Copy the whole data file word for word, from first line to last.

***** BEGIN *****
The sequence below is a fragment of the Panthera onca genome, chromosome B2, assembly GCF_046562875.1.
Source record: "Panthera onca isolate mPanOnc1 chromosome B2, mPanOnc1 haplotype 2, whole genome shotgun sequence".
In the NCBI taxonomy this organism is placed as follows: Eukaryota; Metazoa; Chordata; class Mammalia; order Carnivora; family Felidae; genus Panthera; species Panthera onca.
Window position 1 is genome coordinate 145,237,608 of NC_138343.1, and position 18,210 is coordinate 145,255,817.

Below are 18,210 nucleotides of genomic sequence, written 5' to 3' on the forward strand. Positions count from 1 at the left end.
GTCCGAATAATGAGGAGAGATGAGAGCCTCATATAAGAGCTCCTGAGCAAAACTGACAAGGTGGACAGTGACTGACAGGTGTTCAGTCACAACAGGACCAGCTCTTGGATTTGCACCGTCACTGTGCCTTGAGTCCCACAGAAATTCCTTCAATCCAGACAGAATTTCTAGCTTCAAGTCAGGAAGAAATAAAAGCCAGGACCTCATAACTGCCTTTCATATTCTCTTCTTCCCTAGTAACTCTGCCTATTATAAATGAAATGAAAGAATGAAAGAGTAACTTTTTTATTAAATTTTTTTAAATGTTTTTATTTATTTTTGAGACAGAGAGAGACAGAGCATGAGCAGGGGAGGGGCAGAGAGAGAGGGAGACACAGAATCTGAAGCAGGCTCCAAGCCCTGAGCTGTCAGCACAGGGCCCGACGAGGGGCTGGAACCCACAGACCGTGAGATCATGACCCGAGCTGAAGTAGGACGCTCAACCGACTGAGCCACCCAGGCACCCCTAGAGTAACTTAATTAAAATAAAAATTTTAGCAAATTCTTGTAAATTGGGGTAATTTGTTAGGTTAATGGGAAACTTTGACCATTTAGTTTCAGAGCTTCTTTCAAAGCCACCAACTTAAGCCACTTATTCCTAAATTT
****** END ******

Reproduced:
The sequence below is a fragment of the Panthera onca genome, chromosome B2, assembly GCF_046562875.1.
Source record: "Panthera onca isolate mPanOnc1 chromosome B2, mPanOnc1 haplotype 2, whole genome shotgun sequence".
In the NCBI taxonomy this organism is placed as follows: Eukaryota; Metazoa; Chordata; class Mammalia; order Carnivora; family Felidae; genus Panthera; species Panthera onca.
Window position 1 is genome coordinate 145,237,608 of NC_138343.1, and position 18,210 is coordinate 145,255,817.

Below are 18,210 nucleotides of genomic sequence, written 5' to 3' on the forward strand. Positions count from 1 at the left end.
GTCCGAATAATGAGGAGAGATGAGAGCCTCATATAAGAGCTCCTGAGCAAAACTGACAAGGTGGACAGTGACTGACAGGTGTTCAGTCACAACAGGACCAGCTCTTGGATTTGCACCGTCACTGTGCCTTGAGTCCCACAGAAATTCCTTCAATCCAGACAGAATTTCTAGCTTCAAGTCAGGAAGAAATAAAAGCCAGGACCTCATAACTGCCTTTCATATTCTCTTCTTCCCTAGTAACTCTGCCTATTATAAATGAAATGAAAGAATGAAAGAGTAACTTTTTTATTAAATTTTTTTAAATGTTTTTATTTATTTTTGAGACAGAGAGAGACAGAGCATGAGCAGGGGAGGGGCAGAGAGAGAGGGAGACACAGAATCTGAAGCAGGCTCCAAGCCCTGAGCTGTCAGCACAGGGCCCGACGAGGGGCTGGAACCCACAGACCGTGAGATCATGACCCGAGCTGAAGTAGGACGCTCAACCGACTGAGCCACCCAGGCACCCCTAGAGTAACTTAATTAAAATAAAAATTTTAGCAAATTCTTGTAAATTGGGGTAATTTGTTAGGTTAATGGGAAACTTTGACCATTTAGTTTCAGAGCTTCTTTCAAAGCCACCAACTTAAGCCACTTATTCCTAAATTT